This work was presented at the annual meeting of the Society for Neuronal Regulation, Marco Island, FL, September 19, 1996.

Peniston EG, Kulkosky PG: Alpha-theta brain wave neurofeedback for Vietnam veterans with combat-related posttraumatic stress disorder. Medical Psychotherapy  1991; 4:1—14
 
Thatcher RW, Walker RA, Gerson I, et al: EEG discriminant analysis of mild head trauma. Electroencephalogr Clin Neurophysiol  1989; 73:93—110
 
Duffy FH, Hughes JR, Miranda F, et al: Status of quantitative EEG (QEEG) in clinical practice. Clin Electroencephalogr 1994; 25:vi—xxii
 
Rumpl E: Craniocerebral trauma, in Electroencephalography, 3rd edition, edited by Niedermeyer E, Lopes Da Silva F. Baltimore, MD, Williams and Wilkins, 1993, pp 383—403
 
Packard RC, Ham LP: Promising techniques in the assessment of mild head injury. Semin Neurol  1994; 14:74—88
[CrossRef] | [PubMed]
 
Jennett B, Teasdale G: Management of Head Injuries. Philadelphia, FA Davis, 1981
 
Braverman ER, Blum K: Substance use disorder exacerbates brain electrophysiological abnormalities in a psychiatrically ill population. Clin Electroencephalogr 1996; 27a:5—28
 
Lubar JO, Lubar JF: Electroencephalographic biofeedback of SMR and beta for treatment of attention deficit disorder. Biofeedback and Self Regulation  1984; 9:1—23
[CrossRef] | [PubMed]
 
Levi L, Borovich B, Guilburd JN, et al: Wartime neurosurgical experience in Lebanon, 1982—85, II: closed craniocerebral injuries. Isr J Med Sci  1990; 26:555—558
[PubMed]
 
Dixon CE, Lyeth BG, Povlischock JT, et al: A fluid percussion model of experimental brain injury in the rat. J Neurosurg  1987; 67:110—119
[CrossRef] | [PubMed]
 
Schmidt RH, Grady MS: Loss of forebrain cholinergic neurons following fluid-percussion injury: implications for cognitive impairment in closed head injury. J Neurosurg  1995; 83:496—502
[CrossRef] | [PubMed]
 
Treadwell I: Effects of blasts on the human body. Nursing RSA  1989; 4:32—36
 
McAllister TW: Mild traumatic brain injury and the postconcussive syndrome, in The Neuropsychiatry of Traumatic Brain Injury, edited by Silver J, Yudofsky S, Hales R. Washington, DC, American Psychiatric Press, 1994, pp 357—392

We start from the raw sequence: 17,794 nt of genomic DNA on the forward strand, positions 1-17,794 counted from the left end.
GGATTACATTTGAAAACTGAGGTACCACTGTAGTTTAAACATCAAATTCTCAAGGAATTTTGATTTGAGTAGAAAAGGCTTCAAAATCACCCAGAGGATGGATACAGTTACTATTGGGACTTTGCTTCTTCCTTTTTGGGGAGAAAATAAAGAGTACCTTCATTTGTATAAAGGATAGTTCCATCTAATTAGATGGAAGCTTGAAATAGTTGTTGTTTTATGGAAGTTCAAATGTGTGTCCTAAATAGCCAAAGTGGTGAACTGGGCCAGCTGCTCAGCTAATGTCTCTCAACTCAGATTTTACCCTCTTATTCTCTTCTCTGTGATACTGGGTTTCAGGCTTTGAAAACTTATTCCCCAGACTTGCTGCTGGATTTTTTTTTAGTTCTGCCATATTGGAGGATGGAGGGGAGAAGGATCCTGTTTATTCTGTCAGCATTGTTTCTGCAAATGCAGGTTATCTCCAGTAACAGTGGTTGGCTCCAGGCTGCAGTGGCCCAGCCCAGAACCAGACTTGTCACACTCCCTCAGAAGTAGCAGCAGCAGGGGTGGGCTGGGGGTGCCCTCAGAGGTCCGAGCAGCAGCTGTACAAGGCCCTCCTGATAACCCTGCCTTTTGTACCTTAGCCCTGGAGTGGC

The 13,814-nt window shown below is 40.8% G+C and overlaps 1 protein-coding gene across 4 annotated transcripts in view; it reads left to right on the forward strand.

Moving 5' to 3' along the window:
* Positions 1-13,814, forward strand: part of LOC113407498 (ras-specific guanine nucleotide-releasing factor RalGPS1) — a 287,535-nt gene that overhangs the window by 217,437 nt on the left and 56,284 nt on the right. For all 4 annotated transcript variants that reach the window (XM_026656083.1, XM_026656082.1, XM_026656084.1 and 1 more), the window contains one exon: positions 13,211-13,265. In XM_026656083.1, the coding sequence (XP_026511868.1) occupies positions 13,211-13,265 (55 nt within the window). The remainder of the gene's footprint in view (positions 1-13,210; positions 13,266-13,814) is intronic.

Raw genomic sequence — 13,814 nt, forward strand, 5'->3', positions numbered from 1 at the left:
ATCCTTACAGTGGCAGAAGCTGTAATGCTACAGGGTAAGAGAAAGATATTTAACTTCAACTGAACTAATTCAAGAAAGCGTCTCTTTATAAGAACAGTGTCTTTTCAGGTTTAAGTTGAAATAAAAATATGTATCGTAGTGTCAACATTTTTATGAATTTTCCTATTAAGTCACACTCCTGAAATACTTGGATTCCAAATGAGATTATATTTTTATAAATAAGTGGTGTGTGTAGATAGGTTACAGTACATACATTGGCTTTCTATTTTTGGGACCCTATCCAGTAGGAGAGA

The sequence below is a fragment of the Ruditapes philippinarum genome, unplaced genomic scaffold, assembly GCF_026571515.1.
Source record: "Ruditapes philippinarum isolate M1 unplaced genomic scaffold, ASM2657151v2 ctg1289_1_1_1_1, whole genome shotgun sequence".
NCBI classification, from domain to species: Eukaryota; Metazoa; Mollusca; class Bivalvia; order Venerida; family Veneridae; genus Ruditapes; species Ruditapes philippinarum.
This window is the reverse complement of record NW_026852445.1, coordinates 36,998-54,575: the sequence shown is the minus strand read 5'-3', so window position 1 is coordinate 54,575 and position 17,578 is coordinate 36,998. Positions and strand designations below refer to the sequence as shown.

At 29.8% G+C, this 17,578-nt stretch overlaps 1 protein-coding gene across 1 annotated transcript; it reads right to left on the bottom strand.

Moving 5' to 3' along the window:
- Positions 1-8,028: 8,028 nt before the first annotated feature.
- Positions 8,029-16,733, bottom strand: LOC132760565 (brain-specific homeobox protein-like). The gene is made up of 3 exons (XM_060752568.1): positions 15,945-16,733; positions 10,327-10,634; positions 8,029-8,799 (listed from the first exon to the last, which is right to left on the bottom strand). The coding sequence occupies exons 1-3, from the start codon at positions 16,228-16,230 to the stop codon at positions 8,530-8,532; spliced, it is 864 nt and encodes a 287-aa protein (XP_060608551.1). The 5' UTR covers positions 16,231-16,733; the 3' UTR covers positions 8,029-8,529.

Lovell MR, Franzen MD: Neuropsychological assessment, in The Neuropsychiatry of Traumatic Brain Injury, edited by Silver J, Yudofsky S, Hales R. Washington, DC, American Psychiatric Press, 1994, pp 133—159
 
Dupuy TR, Greenberg LM: T.O.V.A. manual. Los Alamitas, CA, Universal Attention Disorders, 1993
 
Hudspeth WJ: Neurorep QEEG analysis and report system. © 1994, Neuropsychometric Laboratory, Los Osos, CA
 
Ward MF, Wender PH, Reimherr FW: The Wender Utah rating scale: an aid in the retrospective diagnosis of childhood attention deficit hyperactivity disorder. Am J Psychiatry  1993; 150:885—890
[PubMed]
 
American Psychiatric Association: Diagnostic and Statistical Manual of Mental Disorders, 4th edition. Washington, DC, American Psychiatric Association, 1994
 
Greenberg LM, Woldman IW: Developmental normative data on the Test of Variables of Attention (T.O.V.A.). J Child Psychol Psychiatry 1993; 34: 1019—1030
 
Spencer T, Wilens T, Biederman J, et al: A double-blind crossover comparison of methylphenidate and placebo in adults with childhood-onset attention-deficit hyperactivity disorder. Arch Gen Psychiatry  1995; 52:434—443
[PubMed]
 
Hoffman D: Subtypes for postconcussional disorder (letter). J Neuropsychiatry Clin Neurosci  1994; 6:332—333
 
Epstein RS, Ursano RJ: Anxiety disorders, in Neuropsychiatry of Traumatic Brain Injury, edited by Silver JM, Yudofsky SC, Hales RE. Washington, DC, American Psychiatric Press, 1994, pp 285—311
 
Varney NR, Menefee L: Psychosocial and executive deficits following closed head injury: implications for orbital frontal cortex. J Head Trauma Rehabil  1993; 8:32—44
[CrossRef]
 
Rattock J, Boake C, Bontke CF: Controversies: do patients with mild brain injuries have posttraumatic stress disorder, too? J Head Trauma Rehabil  1996; 11:95—102
 
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References

Peniston EG, Kulkosky PG: Alpha-theta brain wave neurofeedback for Vietnam veterans with combat-related posttraumatic stress disorder. Medical Psychotherapy  1991; 4:1—14